Sometimes I don’t have enough to fill a full post. Here’s what I’ve been reading:
Hunger Games by Suzanne Collins
Rating: **** (4 out of 5 stars)
I read this in a matter of two days, a good portion of it during the power outage. This is when spare, simple writing works. Who would have thought that a present-tense first-person novel would work so well? It’s unobtrusive for the reader, allowing the reader to sink into Katniss’s perspective easily without making her a cipher. She’s occasionally thick in recognizing a crush when she sees it, but I’ll assume there are other things on her mind. Sure, the concept of the reality show to the death is not a new one, but it’s hardly plagiarism. It’s simply an obvious extension of where we are now. I have a few thoughts about whether HG condemns its own audience, and I may address that at a later date. I have not read the second two novels, but given that I saw the movie before the book, I was excited about reading the first. And unlike the next review, seeing the movie before reading the book did not impair my ability to enjoy the book.
The Last Unicorn by Peter S. Beagle
Rating: *** (3 out of five stars)
I read this off of a recommendation that it’s one of the best fantasy books ever written. And it might be. Beagle has a knack for whimsical turns of phrase and fantastic irony that reminds me a bit of William Goldman. However, the movie was co-written by Beagle, and it borrows about 90% of the dialogue and narrative action from the book. And while the movie is a classic, it has its limitations in the early, awkward animation. If anything, the quality of the movie hurt the quality of the book, because try as I might, I couldn’t stop seeing the characters and the events in the way the movie portrayed them. I could never shake away the movie like I wanted to. Maybe if it had been a live action movie, the reading would have been easier.
The Crimson Petal and the White by Michel Faber
Rating: ***** (5 out of 5 stars)
This is a dense, long novel – which also I managed to polish off quickly due to the power outage – but somehow Faber’s ironic, cynical, but never despairing voice makes it fly by. It is full of characters that fill you with almost equal parts pity and contempt. Faber immerses you in a Victorian England that is hardly the prim, proper, repressed VE that you are accustomed to reading about, and it is probably more accurate in that respect. The novel has erotic elements – how could it not, with the primary protagonist being a prostitute? – but even those erotic elements are ironic and cynical. The result of the book is a post-modern picture of a world entering modernity, with biting commentary on class, religion, and sexuality of their time and ours without being preachy. If there is one thing to say about Crimson Petal and the White, it’s that the novel is unflinching. Be prepared.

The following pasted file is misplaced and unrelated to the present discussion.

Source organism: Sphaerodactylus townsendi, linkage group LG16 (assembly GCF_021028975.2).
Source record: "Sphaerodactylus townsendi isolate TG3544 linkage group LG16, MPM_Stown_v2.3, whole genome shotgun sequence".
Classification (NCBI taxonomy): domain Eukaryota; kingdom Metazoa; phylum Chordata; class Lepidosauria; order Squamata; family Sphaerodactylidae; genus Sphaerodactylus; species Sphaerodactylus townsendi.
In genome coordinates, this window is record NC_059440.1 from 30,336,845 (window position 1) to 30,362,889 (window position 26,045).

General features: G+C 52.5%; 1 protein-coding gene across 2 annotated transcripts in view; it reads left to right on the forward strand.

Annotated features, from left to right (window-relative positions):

Miss Peregrine’s Home for Peculiar Children by Ransom Riggs
Rating: ** (2 out of 5 stars)
I wanted to like this book. Maybe I’m just the wrong audience for it. Maybe it was like those movies that are billed as classic horror but turn out to be something else (Skeleton Key comes to mind). I felt like it started strong, with solid horror elements. I was excited at the prospect of a good haunted house story. And then it went in a direction that I didn’t expect and didn’t interest me, more Charlotte Sometimes than House on Haunted Hill. I think there so much that could have been done better with its premise (I had in my head that it was going to be like Freaks! meets El Orfanato), but from the middle onward, I got lost with the mythos and I’m not positive, but I think the plot itself got a little confused. And it sounded like there will be a sequel, and the disappointment is that I’m just not interested in reading it.